The results of a study recently published in the Journal of the American Medical Association (JAMA) has the health and science columns in the print media and on the Internet buzzing. Called the Physicians’ Health Study II, it followed 14,641 male doctors over a period of 14 years, and tracked their incidences of developing cancer. In the double-blind study, the doctors were randomly assigned to either take a daily multivitamin or its placebo equivalent. At the end of the study, researchers found that the group who took the multivitamins had an 8% lower occurrence of cancer than those who took the placebo.
Because several different types of cancer were tracked, the researchers found that multivitamin use didn’t seem to have any effect on incidences of prostate cancer, but it did seem to have an effect on incidences of other cancers. Among those study subjects who developed cancer, multivitamin use was also associated with a 12% lower risk of dying from the disease.
A “significant but modest reduction of risk”
Study authors were hopeful but cautious in reporting their findings, emphasizing that the risk reductions they found were “modest,” but still statistically significant. Still, if the research can be replicated and validated, it would offer great hope in the fight against cancer. Balz Frei of the Linus Pauling Institute (who was not involved in the research but commenting on it) said that if the 8% reduction in risk turned out to be verifiable, “Given that more than 1.6 million new cancer cases are diagnosed in the U.S. each year, this translates into about 130,000 cancers prevented every year, and with it all the health care costs and human suffering.”
The authors were also careful to point out that the study group consisted of all men, all over 50, and thus that their findings represented a potential cancer risk reduction benefit only to that demographic. But the study is still important, because it was conducted over such a long period of time, and in a controlled clinical situation that would be difficult to achieve with a selection of subjects taken from the general population.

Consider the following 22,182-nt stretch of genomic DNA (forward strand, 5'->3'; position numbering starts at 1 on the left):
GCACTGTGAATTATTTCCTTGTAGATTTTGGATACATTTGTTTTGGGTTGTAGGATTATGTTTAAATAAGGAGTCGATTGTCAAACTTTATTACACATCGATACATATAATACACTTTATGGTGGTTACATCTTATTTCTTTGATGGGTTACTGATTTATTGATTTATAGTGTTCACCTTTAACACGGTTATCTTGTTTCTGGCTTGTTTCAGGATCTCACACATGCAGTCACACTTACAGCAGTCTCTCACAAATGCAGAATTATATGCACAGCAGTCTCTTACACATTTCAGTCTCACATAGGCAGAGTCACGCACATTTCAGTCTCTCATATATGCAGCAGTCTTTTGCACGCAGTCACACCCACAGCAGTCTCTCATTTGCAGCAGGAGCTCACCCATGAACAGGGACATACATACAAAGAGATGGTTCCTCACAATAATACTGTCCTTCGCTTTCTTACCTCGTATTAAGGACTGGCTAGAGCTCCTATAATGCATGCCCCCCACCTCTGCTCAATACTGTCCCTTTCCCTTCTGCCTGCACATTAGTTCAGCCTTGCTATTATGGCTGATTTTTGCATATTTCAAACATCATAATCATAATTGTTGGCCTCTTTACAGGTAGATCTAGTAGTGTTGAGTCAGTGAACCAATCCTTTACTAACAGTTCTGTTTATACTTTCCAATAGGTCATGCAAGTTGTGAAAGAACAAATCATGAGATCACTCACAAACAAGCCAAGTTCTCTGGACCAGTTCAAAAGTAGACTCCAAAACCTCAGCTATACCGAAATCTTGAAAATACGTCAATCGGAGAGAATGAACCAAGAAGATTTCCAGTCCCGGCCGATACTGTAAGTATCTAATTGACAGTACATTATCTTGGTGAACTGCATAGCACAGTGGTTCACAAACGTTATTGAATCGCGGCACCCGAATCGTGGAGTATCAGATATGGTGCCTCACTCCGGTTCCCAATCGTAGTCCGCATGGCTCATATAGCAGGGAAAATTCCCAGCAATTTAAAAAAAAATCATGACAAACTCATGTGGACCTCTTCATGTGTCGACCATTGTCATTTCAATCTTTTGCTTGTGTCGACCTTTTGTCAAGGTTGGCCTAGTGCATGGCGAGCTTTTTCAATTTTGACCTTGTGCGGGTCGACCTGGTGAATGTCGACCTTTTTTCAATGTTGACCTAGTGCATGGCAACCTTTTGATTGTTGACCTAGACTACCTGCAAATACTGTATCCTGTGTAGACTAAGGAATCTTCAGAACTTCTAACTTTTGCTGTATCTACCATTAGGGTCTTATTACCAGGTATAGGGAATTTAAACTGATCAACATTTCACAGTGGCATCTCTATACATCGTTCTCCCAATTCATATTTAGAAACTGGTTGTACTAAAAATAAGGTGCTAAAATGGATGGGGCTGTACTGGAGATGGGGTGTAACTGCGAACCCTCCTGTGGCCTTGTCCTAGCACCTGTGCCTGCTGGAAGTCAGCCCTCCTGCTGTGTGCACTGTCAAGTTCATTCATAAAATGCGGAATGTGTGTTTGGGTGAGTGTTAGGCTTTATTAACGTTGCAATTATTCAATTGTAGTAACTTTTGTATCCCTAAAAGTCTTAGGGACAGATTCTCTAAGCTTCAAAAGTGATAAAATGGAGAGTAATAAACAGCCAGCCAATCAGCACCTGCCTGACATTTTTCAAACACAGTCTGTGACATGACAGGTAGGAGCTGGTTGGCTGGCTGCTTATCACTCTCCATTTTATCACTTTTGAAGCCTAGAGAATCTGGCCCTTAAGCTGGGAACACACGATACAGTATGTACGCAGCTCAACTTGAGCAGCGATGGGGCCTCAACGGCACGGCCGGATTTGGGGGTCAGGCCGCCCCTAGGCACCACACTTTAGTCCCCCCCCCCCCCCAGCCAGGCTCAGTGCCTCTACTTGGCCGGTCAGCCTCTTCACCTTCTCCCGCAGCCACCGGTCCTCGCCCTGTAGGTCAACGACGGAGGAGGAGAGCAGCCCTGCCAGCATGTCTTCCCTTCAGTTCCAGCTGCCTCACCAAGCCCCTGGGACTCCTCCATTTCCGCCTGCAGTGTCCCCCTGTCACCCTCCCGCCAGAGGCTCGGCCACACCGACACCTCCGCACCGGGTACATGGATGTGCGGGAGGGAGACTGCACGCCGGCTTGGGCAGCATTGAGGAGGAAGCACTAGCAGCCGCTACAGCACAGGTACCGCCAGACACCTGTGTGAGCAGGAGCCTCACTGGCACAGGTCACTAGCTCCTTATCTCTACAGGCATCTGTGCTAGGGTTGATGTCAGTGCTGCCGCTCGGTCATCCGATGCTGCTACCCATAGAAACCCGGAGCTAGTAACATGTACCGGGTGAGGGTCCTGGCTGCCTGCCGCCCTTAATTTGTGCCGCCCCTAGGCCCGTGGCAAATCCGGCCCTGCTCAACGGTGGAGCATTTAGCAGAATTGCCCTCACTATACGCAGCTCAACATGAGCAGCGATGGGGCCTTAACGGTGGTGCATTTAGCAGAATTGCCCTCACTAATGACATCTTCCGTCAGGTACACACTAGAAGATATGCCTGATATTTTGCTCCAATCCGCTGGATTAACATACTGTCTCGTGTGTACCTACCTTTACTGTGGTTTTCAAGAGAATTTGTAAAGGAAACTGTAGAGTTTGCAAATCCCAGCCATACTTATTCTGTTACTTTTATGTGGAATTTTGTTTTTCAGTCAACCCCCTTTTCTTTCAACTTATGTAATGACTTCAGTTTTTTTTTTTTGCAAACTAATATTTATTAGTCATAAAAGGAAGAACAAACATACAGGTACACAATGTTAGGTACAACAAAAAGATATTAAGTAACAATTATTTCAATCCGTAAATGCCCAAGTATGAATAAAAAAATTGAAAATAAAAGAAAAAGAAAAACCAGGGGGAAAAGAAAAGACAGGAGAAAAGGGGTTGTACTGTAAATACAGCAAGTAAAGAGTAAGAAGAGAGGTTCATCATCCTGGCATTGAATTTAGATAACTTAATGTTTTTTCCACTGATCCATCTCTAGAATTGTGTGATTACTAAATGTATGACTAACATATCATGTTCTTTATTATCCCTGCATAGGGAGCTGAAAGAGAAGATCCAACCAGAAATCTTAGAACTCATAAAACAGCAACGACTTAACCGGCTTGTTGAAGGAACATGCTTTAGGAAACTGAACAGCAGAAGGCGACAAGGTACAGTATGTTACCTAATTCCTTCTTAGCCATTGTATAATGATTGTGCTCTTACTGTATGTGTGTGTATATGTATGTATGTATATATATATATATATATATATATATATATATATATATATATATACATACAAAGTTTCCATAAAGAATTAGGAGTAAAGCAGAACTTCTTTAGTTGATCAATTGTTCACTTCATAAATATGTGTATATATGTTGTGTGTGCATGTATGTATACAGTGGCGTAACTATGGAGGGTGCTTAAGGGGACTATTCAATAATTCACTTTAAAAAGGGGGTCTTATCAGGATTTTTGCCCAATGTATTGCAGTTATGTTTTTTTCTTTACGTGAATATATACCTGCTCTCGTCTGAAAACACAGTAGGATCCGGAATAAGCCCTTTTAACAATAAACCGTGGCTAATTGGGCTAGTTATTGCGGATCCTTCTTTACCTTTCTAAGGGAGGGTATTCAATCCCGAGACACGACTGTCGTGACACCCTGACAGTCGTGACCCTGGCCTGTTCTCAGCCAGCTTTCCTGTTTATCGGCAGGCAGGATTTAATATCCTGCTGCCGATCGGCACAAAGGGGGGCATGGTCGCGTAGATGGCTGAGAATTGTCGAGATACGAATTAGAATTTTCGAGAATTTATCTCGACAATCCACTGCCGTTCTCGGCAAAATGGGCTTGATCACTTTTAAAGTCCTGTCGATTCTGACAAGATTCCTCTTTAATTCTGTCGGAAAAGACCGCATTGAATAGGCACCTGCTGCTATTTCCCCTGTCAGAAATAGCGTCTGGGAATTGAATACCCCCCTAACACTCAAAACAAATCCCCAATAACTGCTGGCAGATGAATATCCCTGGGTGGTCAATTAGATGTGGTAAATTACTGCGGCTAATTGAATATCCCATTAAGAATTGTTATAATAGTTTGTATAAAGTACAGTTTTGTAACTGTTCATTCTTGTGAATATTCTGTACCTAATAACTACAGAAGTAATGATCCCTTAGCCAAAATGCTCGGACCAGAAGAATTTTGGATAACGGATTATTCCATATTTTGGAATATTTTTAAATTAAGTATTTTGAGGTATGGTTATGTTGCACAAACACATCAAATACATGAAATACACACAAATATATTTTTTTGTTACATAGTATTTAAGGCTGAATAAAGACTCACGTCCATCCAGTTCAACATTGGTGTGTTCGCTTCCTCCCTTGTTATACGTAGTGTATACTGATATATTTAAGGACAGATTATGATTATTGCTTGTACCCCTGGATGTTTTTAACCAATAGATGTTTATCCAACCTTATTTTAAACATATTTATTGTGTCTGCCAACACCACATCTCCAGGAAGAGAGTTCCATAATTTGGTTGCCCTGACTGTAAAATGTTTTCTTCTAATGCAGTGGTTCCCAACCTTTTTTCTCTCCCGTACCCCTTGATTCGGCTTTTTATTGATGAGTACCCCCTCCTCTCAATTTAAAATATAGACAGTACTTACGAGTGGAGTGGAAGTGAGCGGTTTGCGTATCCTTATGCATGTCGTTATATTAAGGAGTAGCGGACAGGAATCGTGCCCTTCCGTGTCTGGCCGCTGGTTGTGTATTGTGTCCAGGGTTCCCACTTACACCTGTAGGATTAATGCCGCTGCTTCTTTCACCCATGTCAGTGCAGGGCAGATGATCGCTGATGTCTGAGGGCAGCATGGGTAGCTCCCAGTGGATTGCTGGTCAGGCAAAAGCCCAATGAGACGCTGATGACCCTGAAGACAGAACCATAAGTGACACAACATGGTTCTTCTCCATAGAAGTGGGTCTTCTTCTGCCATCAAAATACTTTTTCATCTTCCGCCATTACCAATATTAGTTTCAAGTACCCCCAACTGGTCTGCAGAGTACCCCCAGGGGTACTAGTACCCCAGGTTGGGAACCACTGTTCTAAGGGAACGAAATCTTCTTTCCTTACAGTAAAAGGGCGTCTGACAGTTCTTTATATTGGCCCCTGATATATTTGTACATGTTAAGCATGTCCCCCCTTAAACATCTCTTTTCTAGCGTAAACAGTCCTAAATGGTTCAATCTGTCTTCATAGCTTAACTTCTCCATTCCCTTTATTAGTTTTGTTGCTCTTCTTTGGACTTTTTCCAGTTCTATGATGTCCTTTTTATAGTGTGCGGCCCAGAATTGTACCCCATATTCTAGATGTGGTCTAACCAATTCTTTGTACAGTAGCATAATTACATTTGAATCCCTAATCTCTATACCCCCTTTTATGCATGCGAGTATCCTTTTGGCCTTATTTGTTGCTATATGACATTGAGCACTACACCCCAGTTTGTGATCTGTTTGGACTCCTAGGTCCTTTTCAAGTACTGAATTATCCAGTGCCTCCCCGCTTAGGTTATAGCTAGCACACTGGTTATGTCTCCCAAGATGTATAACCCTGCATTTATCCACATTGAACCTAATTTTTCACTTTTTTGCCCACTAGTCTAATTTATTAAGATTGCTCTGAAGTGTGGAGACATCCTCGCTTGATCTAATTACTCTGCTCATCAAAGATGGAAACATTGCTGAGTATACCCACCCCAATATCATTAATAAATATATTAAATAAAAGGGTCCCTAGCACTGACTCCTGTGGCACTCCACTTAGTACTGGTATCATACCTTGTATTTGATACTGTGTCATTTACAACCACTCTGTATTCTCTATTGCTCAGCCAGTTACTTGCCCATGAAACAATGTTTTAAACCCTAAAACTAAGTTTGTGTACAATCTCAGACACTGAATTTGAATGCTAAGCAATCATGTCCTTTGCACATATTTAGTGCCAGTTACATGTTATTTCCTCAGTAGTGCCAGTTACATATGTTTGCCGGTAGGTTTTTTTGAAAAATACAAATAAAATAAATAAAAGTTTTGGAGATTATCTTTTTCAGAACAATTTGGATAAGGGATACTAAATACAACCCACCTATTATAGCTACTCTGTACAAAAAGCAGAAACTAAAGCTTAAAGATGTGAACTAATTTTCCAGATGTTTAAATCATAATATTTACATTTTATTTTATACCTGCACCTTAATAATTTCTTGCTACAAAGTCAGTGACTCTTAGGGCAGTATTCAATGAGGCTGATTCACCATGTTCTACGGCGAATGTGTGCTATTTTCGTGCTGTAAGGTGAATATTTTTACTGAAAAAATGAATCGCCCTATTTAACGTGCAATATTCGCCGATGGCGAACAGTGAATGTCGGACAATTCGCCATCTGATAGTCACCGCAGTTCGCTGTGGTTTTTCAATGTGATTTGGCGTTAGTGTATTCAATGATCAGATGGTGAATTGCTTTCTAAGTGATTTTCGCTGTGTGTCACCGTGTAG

The other side of the coin
Critics who warn against reading too much into this study point out a number of flaws with it. First, and most important, this study should be viewed in the context of many other equally long-term, equally large studies that have found the opposite – that vitamin and mineral supplements don’t protect against cancer, and have either little or no effect. One study reported in the Archives of Internal Medicine that was conducted on 38,000 women found that supplement use actually resulted in a 2.6% increase in mortality risk. A similar 10-year study of 35,000 women in Sweden found that breast cancer risk was 19% higher in those who took supplements than in those who didn’t.
Second, the study group is a classic instance of selection bias, in that all of the subjects were doctors, who might be more likely than other populations to follow generally healthy lifestyles in terms of diet and exercise. The doctors were healthy to start with, only 4% were smokers, two-thirds of them exercised regularly, and all of them were male. Thus the findings in this study may have conceivably been as much a result of lifestyle choice or gender as the results of the multivitamins.
Third, almost 9% of the men in the study had “a history of cancer at the time of randomization,” and because the study was randomized and double-blind (neither subjects nor researchers knowing who received a real multivitamin and who received a placebo), there is no way of knowing whether those with a previous history of cancer were placed in the vitamin group or the placebo group. The random selection may have placed an inordinate number of the cancer-history subjects into either group, and no one would know.
Fourth, study subjects were prohibited from taking additional vitamin supplements “containing more than 100% of the recommended dietary allowance of vitamin E, vitamin C, beta carotene, or vitamin A,” but were not prohibited from taking additional supplements, period. Also, the study authors admit that the daily use of aspirin by study subjects was very high (77.4%), due in part to being recruited from a previous study on aspirin usage (Physicians’ Health Study I). So we cannot be certain that the results were due entirely to the single multivitamin pill taken by subjects in the vitamin group.
I am pointing out these criticisms because I’ve found that many of the popular articles I’ve found in the media about this study have not. It’s an interesting study, but even the study authors express doubts in their JAMA article about whether their findings can ever be replicated, due to the “high prevalence of multivitamin use in adults and difficulty of conducting a long-term, blinded clinical trial.” So in the end the study remains what it is – a somewhat anomalous study that may be difficult to ever replicate. We all hope for definitive research that points to something that will lower our risk of contracting cancer, but this study may not constitute that definitive research.